Kim arrived in Beijing by train. He travelled with his wife and senior officials, and stayed in China until Thursday, official North Korean and Chinese news agencies reported.
Chinese Foreign Ministry spokesman Lu Kang said at a regular press briefing that Kim’s visit aimed to strengthen communication between the two countries and that China also encourages communication between North Korea and the US. He denied any connection with US trade talks.
“You would know that China’s diplomacy is rich and colourful, and we have many major diplomatic engagements,” Lu said. “There’s nothing particularly unusual for some diplomatic engagements to coincide.”
China has long been North Korea’s top economic partner and de facto security guarantor. Beijing sent hundreds of thousands of troops to aid North Korea during the 1950-53 Korean War.
Security analysts said Kim’s mission in Beijing was likely to seek Xi’s support for his approach in the nuclear talks with the US, and to press China to ease sanctions pressure.
“Kim Jong-un is asking Xi to give him the leverage to say ‘no’ to US Centre: Kim before his departure from Beijing.
Above: Kim chats with Song Tao, head of the International Liaison Department of the Central Committee of the Communist Party of China, in a train after their departure from Beijing station. demands to permit inspection of North Korea’s nuclear facilities,” said Nam Sung-wook, a former South Korean intelligence official. “That leverage is breathing room from sanctions.”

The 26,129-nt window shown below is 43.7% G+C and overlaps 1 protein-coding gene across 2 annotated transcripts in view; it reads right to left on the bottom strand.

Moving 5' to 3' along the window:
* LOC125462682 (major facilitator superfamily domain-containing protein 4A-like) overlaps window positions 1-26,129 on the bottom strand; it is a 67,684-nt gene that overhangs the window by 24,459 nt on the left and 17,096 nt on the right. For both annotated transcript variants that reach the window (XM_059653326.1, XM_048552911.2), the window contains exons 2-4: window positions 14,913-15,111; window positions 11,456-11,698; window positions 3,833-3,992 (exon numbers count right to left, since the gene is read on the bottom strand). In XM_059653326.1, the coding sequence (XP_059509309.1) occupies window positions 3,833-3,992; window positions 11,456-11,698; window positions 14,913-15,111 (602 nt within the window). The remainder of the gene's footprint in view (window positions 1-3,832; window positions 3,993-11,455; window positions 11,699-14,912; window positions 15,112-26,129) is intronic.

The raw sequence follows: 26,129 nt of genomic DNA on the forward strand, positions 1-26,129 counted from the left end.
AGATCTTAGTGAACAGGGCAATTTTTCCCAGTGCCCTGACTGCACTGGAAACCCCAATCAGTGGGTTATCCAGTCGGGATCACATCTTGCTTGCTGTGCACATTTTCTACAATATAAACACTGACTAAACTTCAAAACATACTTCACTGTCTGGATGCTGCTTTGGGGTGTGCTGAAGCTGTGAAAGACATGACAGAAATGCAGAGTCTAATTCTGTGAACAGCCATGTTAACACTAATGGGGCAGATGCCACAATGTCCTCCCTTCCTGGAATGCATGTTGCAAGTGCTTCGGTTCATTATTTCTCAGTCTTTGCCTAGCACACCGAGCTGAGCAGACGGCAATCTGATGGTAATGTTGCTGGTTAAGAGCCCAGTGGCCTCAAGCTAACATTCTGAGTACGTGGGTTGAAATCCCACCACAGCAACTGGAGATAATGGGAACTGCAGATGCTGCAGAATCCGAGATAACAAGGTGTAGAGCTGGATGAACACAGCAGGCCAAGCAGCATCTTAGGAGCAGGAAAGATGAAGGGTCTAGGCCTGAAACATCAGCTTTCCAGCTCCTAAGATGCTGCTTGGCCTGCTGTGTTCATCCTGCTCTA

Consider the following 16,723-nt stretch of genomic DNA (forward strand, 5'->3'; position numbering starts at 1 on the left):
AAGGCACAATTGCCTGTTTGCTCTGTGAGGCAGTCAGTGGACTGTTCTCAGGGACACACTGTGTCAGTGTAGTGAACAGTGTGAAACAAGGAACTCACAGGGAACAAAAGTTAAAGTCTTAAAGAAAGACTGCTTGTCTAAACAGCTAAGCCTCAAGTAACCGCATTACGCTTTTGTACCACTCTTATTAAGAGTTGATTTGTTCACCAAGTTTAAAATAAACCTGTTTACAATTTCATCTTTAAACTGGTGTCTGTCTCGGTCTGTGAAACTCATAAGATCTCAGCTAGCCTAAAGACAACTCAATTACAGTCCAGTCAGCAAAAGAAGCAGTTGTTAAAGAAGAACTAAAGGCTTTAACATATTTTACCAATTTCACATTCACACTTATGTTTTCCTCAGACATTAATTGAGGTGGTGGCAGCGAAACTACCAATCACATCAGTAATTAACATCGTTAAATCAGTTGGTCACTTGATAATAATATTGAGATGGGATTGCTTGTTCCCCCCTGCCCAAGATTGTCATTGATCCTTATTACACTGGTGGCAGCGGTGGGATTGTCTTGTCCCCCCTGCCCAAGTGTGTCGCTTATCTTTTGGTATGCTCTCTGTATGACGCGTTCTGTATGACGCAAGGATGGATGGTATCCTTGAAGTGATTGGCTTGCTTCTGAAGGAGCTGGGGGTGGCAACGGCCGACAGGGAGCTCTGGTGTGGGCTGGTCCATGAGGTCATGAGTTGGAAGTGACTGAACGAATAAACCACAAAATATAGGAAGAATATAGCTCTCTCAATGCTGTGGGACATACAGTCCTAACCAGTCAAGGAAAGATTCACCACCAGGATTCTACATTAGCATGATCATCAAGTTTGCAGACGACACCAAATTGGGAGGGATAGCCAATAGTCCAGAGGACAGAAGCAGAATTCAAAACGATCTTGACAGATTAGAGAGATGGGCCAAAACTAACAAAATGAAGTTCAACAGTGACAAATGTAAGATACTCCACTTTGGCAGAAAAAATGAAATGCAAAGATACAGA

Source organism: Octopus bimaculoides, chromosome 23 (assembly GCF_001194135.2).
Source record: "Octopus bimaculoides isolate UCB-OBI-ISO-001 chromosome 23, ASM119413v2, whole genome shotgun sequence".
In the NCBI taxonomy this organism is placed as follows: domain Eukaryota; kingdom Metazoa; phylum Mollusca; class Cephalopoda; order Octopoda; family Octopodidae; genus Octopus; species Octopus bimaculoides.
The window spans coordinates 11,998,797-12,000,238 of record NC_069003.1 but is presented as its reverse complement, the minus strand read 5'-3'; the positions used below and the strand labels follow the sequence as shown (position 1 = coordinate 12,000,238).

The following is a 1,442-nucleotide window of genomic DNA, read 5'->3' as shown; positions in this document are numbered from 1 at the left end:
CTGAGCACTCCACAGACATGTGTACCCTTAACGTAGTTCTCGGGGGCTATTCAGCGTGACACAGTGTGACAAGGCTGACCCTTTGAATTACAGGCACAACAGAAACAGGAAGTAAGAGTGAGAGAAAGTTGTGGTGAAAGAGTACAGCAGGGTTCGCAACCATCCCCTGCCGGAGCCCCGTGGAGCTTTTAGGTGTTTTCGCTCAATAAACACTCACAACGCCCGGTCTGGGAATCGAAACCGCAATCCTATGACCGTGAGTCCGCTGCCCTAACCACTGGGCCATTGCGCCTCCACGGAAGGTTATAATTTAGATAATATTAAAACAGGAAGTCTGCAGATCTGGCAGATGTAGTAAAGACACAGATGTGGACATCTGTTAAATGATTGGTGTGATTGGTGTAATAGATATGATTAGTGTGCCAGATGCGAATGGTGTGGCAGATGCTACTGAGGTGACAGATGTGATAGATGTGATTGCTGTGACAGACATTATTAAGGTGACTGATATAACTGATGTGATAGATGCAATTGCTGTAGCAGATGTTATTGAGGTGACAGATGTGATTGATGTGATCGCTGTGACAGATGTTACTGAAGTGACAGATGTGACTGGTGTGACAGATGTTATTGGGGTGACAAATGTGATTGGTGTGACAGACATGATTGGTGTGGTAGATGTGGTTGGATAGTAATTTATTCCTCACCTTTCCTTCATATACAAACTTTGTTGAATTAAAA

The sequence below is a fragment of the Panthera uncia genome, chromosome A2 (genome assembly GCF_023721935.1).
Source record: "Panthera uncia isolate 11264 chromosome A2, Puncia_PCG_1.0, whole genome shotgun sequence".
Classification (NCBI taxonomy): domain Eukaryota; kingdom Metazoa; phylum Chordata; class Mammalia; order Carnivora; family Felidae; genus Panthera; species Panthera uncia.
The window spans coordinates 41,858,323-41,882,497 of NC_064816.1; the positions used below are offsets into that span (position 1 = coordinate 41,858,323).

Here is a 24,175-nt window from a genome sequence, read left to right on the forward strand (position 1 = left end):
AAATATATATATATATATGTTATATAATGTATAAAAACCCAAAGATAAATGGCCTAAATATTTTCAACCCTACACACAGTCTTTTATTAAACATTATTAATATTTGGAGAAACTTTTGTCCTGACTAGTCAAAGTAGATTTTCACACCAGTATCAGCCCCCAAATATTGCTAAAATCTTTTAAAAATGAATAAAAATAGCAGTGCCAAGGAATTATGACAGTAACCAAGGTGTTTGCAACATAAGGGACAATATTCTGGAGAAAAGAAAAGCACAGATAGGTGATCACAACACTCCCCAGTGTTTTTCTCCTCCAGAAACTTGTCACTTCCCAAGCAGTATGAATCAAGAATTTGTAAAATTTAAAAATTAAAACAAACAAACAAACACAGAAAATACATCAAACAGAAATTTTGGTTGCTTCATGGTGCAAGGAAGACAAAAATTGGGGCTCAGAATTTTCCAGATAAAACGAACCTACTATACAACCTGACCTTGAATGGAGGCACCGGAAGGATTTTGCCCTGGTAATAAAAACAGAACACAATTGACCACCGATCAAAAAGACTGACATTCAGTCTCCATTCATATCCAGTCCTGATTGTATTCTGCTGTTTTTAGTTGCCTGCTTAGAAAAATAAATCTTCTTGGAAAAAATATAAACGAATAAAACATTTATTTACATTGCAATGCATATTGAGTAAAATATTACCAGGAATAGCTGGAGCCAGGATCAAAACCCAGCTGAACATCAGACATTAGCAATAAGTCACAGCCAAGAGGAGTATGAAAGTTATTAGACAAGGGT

Choi Kang, vice president of research at the Asan Institute for Policy Studies, a private think tank in Seoul, said Kim could be hoping to secure a Chinese agreement to provide the North with more energy aid.
“It’s going to be difficult for Beijing to publicly announce energy support to Pyongyang, due to sanctions,” said Choi. “But the Chinese are already doing it furtively,” he added, referring to allegations that China has been providing North Korea with oil through ship-to-ship transfers on the high seas.
A US congressional commission report said in November that China appeared to have relaxed enforcement of sanctions on North Korea and was “undermining the US ‘maximum pressure’ campaign”.
Beijing has said it enforces sanctions in accordance with United Nations Security Council resolutions.